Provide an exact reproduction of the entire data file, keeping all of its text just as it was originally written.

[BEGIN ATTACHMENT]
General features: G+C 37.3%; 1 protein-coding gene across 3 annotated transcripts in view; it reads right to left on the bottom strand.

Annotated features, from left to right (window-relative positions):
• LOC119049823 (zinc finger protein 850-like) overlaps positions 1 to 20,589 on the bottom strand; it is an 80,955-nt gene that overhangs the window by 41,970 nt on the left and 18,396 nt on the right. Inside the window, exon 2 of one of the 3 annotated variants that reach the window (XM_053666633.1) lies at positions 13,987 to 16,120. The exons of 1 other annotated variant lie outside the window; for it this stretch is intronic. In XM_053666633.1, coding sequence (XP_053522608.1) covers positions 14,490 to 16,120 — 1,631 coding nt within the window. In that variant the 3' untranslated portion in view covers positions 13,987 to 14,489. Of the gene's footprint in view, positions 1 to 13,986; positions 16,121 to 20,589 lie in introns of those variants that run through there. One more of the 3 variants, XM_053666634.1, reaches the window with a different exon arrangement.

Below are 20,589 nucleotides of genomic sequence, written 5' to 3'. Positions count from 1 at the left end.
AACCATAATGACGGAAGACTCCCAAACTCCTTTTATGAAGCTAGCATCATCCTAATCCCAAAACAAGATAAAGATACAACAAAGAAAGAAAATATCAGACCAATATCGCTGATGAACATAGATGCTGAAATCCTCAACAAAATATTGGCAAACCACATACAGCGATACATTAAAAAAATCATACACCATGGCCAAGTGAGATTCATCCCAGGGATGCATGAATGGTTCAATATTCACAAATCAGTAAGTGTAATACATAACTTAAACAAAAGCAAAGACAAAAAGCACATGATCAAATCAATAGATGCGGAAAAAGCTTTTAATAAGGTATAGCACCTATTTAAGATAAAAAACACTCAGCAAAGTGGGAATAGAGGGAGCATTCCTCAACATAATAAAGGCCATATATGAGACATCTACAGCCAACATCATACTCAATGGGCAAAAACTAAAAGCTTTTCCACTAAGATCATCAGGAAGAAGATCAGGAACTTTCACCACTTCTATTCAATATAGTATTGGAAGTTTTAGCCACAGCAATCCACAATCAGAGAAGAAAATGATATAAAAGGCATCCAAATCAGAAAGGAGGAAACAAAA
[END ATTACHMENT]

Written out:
General features: G+C 37.3%; 1 protein-coding gene across 3 annotated transcripts in view; it reads right to left on the bottom strand.

Annotated features, from left to right (window-relative positions):
• LOC119049823 (zinc finger protein 850-like) overlaps positions 1 to 20,589 on the bottom strand; it is an 80,955-nt gene that overhangs the window by 41,970 nt on the left and 18,396 nt on the right. Inside the window, exon 2 of one of the 3 annotated variants that reach the window (XM_053666633.1) lies at positions 13,987 to 16,120. The exons of 1 other annotated variant lie outside the window; for it this stretch is intronic. In XM_053666633.1, coding sequence (XP_053522608.1) covers positions 14,490 to 16,120 — 1,631 coding nt within the window. In that variant the 3' untranslated portion in view covers positions 13,987 to 14,489. Of the gene's footprint in view, positions 1 to 13,986; positions 16,121 to 20,589 lie in introns of those variants that run through there. One more of the 3 variants, XM_053666634.1, reaches the window with a different exon arrangement.

Below are 20,589 nucleotides of genomic sequence, written 5' to 3'. Positions count from 1 at the left end.
AACCATAATGACGGAAGACTCCCAAACTCCTTTTATGAAGCTAGCATCATCCTAATCCCAAAACAAGATAAAGATACAACAAAGAAAGAAAATATCAGACCAATATCGCTGATGAACATAGATGCTGAAATCCTCAACAAAATATTGGCAAACCACATACAGCGATACATTAAAAAAATCATACACCATGGCCAAGTGAGATTCATCCCAGGGATGCATGAATGGTTCAATATTCACAAATCAGTAAGTGTAATACATAACTTAAACAAAAGCAAAGACAAAAAGCACATGATCAAATCAATAGATGCGGAAAAAGCTTTTAATAAGGTATAGCACCTATTTAAGATAAAAAACACTCAGCAAAGTGGGAATAGAGGGAGCATTCCTCAACATAATAAAGGCCATATATGAGACATCTACAGCCAACATCATACTCAATGGGCAAAAACTAAAAGCTTTTCCACTAAGATCATCAGGAAGAAGATCAGGAACTTTCACCACTTCTATTCAATATAGTATTGGAAGTTTTAGCCACAGCAATCCACAATCAGAGAAGAAAATGATATAAAAGGCATCCAAATCAGAAAGGAGGAAACAAAA